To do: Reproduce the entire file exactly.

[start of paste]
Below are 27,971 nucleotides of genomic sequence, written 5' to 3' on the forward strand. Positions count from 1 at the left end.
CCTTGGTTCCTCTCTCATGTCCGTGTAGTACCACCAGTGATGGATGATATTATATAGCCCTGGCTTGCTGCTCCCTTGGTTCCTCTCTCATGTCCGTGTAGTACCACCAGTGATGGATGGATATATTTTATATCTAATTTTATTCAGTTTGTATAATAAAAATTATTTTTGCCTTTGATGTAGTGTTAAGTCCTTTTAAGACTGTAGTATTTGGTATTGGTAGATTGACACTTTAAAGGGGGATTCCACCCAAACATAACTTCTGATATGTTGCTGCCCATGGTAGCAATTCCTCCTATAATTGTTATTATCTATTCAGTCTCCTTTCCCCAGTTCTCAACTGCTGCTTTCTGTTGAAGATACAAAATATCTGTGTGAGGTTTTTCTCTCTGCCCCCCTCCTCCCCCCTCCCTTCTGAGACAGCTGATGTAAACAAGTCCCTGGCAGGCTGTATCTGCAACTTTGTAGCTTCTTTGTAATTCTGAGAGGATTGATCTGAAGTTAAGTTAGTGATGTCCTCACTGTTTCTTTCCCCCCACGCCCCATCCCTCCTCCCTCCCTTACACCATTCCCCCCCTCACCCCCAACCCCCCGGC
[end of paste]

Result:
Below are 27,971 nucleotides of genomic sequence, written 5' to 3' on the forward strand. Positions count from 1 at the left end.
CCTTGGTTCCTCTCTCATGTCCGTGTAGTACCACCAGTGATGGATGATATTATATAGCCCTGGCTTGCTGCTCCCTTGGTTCCTCTCTCATGTCCGTGTAGTACCACCAGTGATGGATGGATATATTTTATATCTAATTTTATTCAGTTTGTATAATAAAAATTATTTTTGCCTTTGATGTAGTGTTAAGTCCTTTTAAGACTGTAGTATTTGGTATTGGTAGATTGACACTTTAAAGGGGGATTCCACCCAAACATAACTTCTGATATGTTGCTGCCCATGGTAGCAATTCCTCCTATAATTGTTATTATCTATTCAGTCTCCTTTCCCCAGTTCTCAACTGCTGCTTTCTGTTGAAGATACAAAATATCTGTGTGAGGTTTTTCTCTCTGCCCCCCTCCTCCCCCCTCCCTTCTGAGACAGCTGATGTAAACAAGTCCCTGGCAGGCTGTATCTGCAACTTTGTAGCTTCTTTGTAATTCTGAGAGGATTGATCTGAAGTTAAGTTAGTGATGTCCTCACTGTTTCTTTCCCCCCACGCCCCATCCCTCCTCCCTCCCTTACACCATTCCCCCCCTCACCCCCAACCCCCCGGC